What's in the Box, in the Box? (Taking it Apart)

Microsoft has shown the world that it's very swift when it comes to recovering from errors that it has made. With the original Xbox design, Microsoft was definitely testing new ground and thus had little experience when it came to protecting its intellectual property and hardware. The original Xbox was largely easy to open by most people with the most common of tools and was quickly adopted by the modding community as the ultimate "utility" console.

In an attempt to circumvent those with modified Xboxes, Microsoft added security and authentication features to its Xbox Live service that would detect whether an Xbox was in its original form or not. But the mod community did not sit idle and not long after, mod chips were introduced that were able to switch on and off between original BIOS mode and "modified" BIOS mode.

Microsoft has clearly announced to the public that it has designed the Xbox 360 from the ground up to thwart those who want to crack open the case -- even simply for a look inside. They have stated that the unit will be screwless (partially true) and be extremely difficult to disassemble -- unfortunately only partially true.

With a few simple tools we were able to disassemble the entire unit, removing every component from the system without any damage. If you plan to take apart your Xbox 360 -- and we must warn that doing so will void your warranty immediately -- the following tools are needed:

  • Three torx screw drivers in the following sizes: T6, T7 and T12
  • One small flat head screw driver or small and thin wedge
  • A 2 inch long and thin (roughly 1.5mm thick) metal stick
  • A 2 inch long and flat (less than 1mm thick) plastic or metal stick
  • A pair of thin pliers

With those tools in hand, we're ready to disassemble the Xbox 360.

Index Removing the Outer Shell
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  • PrinceGaz - Friday, November 18, 2005 - link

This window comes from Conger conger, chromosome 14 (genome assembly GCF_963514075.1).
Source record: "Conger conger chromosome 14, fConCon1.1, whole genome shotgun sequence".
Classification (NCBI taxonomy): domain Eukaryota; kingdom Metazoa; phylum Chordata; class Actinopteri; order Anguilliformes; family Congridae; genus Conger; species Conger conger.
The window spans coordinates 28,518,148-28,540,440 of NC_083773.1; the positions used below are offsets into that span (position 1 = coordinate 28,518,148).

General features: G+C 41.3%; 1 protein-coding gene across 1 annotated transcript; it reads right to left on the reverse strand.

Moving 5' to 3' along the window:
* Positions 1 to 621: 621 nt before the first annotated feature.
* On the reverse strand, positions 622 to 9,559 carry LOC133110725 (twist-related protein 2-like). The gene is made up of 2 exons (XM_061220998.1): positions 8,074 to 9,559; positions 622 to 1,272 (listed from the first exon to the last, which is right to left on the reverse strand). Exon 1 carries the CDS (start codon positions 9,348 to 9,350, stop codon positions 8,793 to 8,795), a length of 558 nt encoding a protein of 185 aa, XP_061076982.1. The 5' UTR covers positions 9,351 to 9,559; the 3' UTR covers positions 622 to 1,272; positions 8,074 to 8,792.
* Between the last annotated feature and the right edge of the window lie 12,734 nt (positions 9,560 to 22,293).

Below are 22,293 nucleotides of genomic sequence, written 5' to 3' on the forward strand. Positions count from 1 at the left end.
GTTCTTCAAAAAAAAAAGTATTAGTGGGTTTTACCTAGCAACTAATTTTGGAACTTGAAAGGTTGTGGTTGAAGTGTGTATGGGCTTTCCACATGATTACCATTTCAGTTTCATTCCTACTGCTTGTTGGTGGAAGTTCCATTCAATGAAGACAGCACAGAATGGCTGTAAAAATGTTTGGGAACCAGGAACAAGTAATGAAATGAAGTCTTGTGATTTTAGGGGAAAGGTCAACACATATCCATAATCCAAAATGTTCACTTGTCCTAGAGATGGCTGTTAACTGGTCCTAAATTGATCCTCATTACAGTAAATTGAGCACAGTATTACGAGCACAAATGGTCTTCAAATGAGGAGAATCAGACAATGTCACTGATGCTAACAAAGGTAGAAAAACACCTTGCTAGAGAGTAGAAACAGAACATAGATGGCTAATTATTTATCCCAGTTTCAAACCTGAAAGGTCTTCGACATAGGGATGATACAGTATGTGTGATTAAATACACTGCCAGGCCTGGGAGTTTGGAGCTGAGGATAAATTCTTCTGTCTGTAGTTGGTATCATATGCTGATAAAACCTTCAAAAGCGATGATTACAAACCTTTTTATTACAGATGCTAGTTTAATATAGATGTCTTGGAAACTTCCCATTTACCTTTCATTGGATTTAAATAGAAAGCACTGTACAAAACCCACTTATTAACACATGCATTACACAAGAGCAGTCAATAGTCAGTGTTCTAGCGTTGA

Just google "cpu dies" - although you get some hits about dead processors, there are many more abot processor manufacturing, more than you get by googling "cpu dice" (the vast majority of those are to do with random number generation).

    The correct trm for more than one CPU die is "dies".
  • KristopherKubicki - Sunday, November 20, 2005 - link

    CPU "die" is called that because the CPU is cut from silicon in a specific term called "dicing". "Dice" is in fact the correct word.

    Just because I had nothing better to do this weekend besides beat Kameo in 10 hours, I put together an etymology of all words related to "Die". I'll put that on a website sometime in the near future.

  • yacoub - Monday, November 21, 2005 - link

    That makes little sense. You dice food but you don't call the resulting piece(s) "die" or "dice". However, a processor is made from a die (remember die-cast metal cars when you were a kid?), and if you have more than one of that type of die, you have dies. Even the Google search comparison between "dies" and "dice" confirms that to be true.
  • akugami - Thursday, November 17, 2005 - link

    Anandtech with a comic from www.gucomics.com about their xbox 360 article.
  • yacoub - Thursday, November 17, 2005 - link

    As with the last article here that did this, you want "dies" not "dice".

    simply pull the heatsinks off to reveal the GPUs (two dice on the chip)
  • yacoub - Thursday, November 17, 2005 - link


    332 million transistor GPU is split into two separate dice,

    "Dice" are only in gambling. You want "dies".
  • yacoub - Thursday, November 17, 2005 - link

    pl. dies A device used for cutting out, forming, or stamping material, especially:
    An engraved metal piece used for impressing a design onto a softer metal, as in coining money.
    One of several component pieces that are fitted into a diestock to cut threads on screws or bolts.
    A part on a machine that punches shaped holes in, cuts, or forms sheet metal, cardboard, or other stock.
    A metal block containing small conical holes through which plastic, metal, or other ductile material is extruded or drawn.

    pl. dies Architecture. The dado of a pedestal, especially when cube-shaped.

    pl. dice
    A small cube marked on each side with from one to six dots, usually used in pairs in gambling and in various other games.
    dice (used with a sing. verb) A game of chance using dice.

    tr.v. died, die·ing, dies
    To cut, form, or stamp with or as if with a die.
  • yacoub - Thursday, November 17, 2005 - link


    On a smaller manufacturing process, the dice could be unified,

    DIES. DIES DIES DIES. Yarrr...
  • yacoub - Thursday, November 17, 2005 - link

    The worst part is people reading the article who've never heard it used like that before (because it's wrong) are going to think you've got it right and will start saying it.
  • xbdestroya - Thursday, November 17, 2005 - link

    Seriously, is grammar commentary the extent of your thoughts on the article?

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